The California 30 also feels noticeably sharper when I get on the gas compared to the original. The aforementioned two tenths of a second drop in 0-62 mph time actually represents a major improvement in terms of acceleration; this car is seriously quick. Partial credit goes to the F1 transmission, which allows the California to launch aggressively and delivers blink-fast shifts both up and down through the gears. Ferrari claims a near 200-mph top speed for this car, and while I didn’t try that out, I can report that third gear is always good for a quick-and-easy, and truly glorious-sounding, 120 mph.
During the course of hundreds of miles behind the wheel, I regularly flipped between the manettino’s three dynamic modes: Comfort, Sport and ESC Off (a.k.a., no electronic nannies). While these settings alter all sorts of parameters, from throttle sharpness to stability-control intervention to exhaust noise, the most immediately noticeable change was to shock damping.
It wasn’t so long ago that the differences between settings on some adjustable damper systems could barely be felt, if they could be felt at all. Not so here. Switch the manettino to Comfort and the ride instantly becomes more supple; select Sport and the ride stiffens up nicely without becoming harsh. In almost all circumstances, however, including rolling along Southern California’s borderline-crummy freeways, I preferred the sportier feel and control offered by Sport mode.
The key to it all is the Handling Speciale package’s magnetorheological dampers, which are otherwise optional on the California. The oil inside them is impregnated with tiny metal bits that react to electrical charges, instantly changing the oil’s viscosity and thus allowing constant modulation of damping. It’s a great technology for significantly expanding a car’s handling and comfort envelope.
In terms of handling, the Handling Speciale setup really delivers the goods. Ferrari’s claim of reduced body roll is spot-on, and the California 30 handles more confidently than the first-gen car. There’s also a bit more steering feedback and road feel than before, without any noticeable increase in steering effort. The car lives to run, loves to attack and does a far better job of telling you what it’s up to than its predecessor.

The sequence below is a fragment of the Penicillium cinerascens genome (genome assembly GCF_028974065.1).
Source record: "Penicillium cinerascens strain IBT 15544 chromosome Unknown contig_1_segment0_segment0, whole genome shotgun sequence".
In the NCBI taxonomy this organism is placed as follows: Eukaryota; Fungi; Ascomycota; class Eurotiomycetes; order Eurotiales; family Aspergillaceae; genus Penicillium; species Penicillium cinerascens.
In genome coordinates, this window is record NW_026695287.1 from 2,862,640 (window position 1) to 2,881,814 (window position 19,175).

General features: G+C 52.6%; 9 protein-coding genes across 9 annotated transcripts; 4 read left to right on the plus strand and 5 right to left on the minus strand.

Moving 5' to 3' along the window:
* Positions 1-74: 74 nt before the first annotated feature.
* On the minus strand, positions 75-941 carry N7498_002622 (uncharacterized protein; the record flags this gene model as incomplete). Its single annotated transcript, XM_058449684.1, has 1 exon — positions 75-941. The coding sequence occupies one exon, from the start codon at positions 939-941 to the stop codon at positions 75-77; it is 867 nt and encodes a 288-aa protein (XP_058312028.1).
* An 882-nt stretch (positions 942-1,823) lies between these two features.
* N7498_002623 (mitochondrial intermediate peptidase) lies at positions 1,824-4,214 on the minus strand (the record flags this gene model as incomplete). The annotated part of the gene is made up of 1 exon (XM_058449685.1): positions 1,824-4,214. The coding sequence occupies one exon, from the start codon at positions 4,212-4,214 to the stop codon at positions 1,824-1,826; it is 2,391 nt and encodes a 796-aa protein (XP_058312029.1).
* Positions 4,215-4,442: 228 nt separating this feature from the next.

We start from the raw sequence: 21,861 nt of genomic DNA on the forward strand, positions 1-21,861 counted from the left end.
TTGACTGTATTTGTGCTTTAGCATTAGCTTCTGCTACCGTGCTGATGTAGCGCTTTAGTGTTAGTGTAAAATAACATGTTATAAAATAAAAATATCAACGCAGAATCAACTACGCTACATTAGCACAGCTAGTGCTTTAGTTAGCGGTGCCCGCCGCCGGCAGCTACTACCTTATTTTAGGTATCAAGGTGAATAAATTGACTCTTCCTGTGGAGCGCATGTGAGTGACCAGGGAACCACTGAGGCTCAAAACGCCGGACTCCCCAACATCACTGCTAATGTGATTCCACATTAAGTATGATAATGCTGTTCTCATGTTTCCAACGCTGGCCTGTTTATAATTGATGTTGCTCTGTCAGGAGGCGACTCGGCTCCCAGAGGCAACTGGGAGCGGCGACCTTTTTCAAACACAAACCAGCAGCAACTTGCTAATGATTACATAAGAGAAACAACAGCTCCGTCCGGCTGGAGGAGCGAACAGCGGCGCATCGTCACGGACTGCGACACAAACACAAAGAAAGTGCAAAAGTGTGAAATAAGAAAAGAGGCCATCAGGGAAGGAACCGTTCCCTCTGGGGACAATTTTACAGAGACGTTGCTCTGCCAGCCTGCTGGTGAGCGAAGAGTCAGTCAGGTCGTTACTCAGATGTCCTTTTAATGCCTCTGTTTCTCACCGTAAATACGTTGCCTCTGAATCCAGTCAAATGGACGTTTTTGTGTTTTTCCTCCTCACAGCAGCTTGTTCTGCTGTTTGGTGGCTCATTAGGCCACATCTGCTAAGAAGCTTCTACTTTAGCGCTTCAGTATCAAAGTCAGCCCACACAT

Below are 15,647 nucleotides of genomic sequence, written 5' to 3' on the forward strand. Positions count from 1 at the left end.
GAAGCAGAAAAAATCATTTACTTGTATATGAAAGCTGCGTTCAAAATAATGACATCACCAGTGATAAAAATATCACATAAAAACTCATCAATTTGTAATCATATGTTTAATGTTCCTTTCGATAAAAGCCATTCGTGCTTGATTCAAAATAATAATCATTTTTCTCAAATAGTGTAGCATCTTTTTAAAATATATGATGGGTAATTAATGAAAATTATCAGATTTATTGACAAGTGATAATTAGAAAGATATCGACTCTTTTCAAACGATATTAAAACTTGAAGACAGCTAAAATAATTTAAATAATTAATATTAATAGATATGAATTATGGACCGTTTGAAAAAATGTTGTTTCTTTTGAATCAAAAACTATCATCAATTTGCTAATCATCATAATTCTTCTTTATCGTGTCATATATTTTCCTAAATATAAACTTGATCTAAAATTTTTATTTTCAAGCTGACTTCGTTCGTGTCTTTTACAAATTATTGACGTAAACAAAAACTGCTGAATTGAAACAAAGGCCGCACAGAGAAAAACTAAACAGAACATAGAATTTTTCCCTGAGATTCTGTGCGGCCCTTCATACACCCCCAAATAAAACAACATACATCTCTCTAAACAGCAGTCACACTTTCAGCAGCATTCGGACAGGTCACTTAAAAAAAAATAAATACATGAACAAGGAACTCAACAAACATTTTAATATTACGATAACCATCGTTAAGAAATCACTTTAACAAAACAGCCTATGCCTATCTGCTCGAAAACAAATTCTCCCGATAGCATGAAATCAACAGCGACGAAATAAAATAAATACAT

The California has always had beautiful front/rear handling balance, and this hasn’t changed. The California 30’s overall attitude is generally neutral, with minimal understeer. There’s plenty of grip served up by the fat Pirelli PZero tires wrapped around this car’s optional diamond-finished 20-inch alloy wheels, although massive oversteer can be provoked by selecting ESC Off and hammering the throttle. The standard carbon-ceramic brakes provide all the strong, fade-proof stopping power you could likely ever ask for. Want to attend a track day? This Ferrari’s ready to go.
THE REST OF THE CALIFORNIA EXPERIENCE is pretty much unchanged. If you liked the exterior before, you still will. (I wasn’t a fan when the car was introduced, but its looks have really grown on me over the years.) The interior artfully blends sport and elegance, while fit-and-finish and material quality are superb. The automatic HVAC system is effective and easy to use. The comfortable power front seats fit occupants of almost any shape and size. There’s a smidge of seating for kids and modestly sized adults in back—Ferrari describes the California as a “2+,” not a “2+2”—but, since the trunk gets mighty small when the top is down, it’s likely that the cabin aft of the front seats will more often be used for luggage than people.
Raising and lowering the hardtop couldn’t be easier. Thumb the console-mounted button and all the latching, unlatching and panel folding takes place in a 20-second, fun-to-watch symphony of hydraulics, servo operation and limit switches. Top-down buffeting and wind noise are commendably low, given that there’s no separate wind blocker.
This particular California 30 had one other eye-opening feature: $80,581 in options (against a base price of $197,000). In recent years, Ferrari has really been pushing its personalization program, and while it’s fantastic that buyers can spec their cars just the way they want, such freedom certainly don’t come cheap. For example, the exterior paint costs around $12,000, the carbon-fiber interior trim runs nearly $11,000, the Handling Speciale package adds another $7,000 and the parking sensors and back-up camera cost a little over $5,000. A few thousand here, a few thousand there, and soon you’re talking about enough money to buy a really nice used Ferrari!
What’s most important, however, is that the California 30 is one spectacular automobile. It’s fast, it handles superbly, it’s wonderfully refined and it delivers all the buzzes and tingles that a car wearing the Prancing Horse badge should. If anyone out there still doesn’t think this car is a “real” Ferrari, I say get over it—the California is the real deal.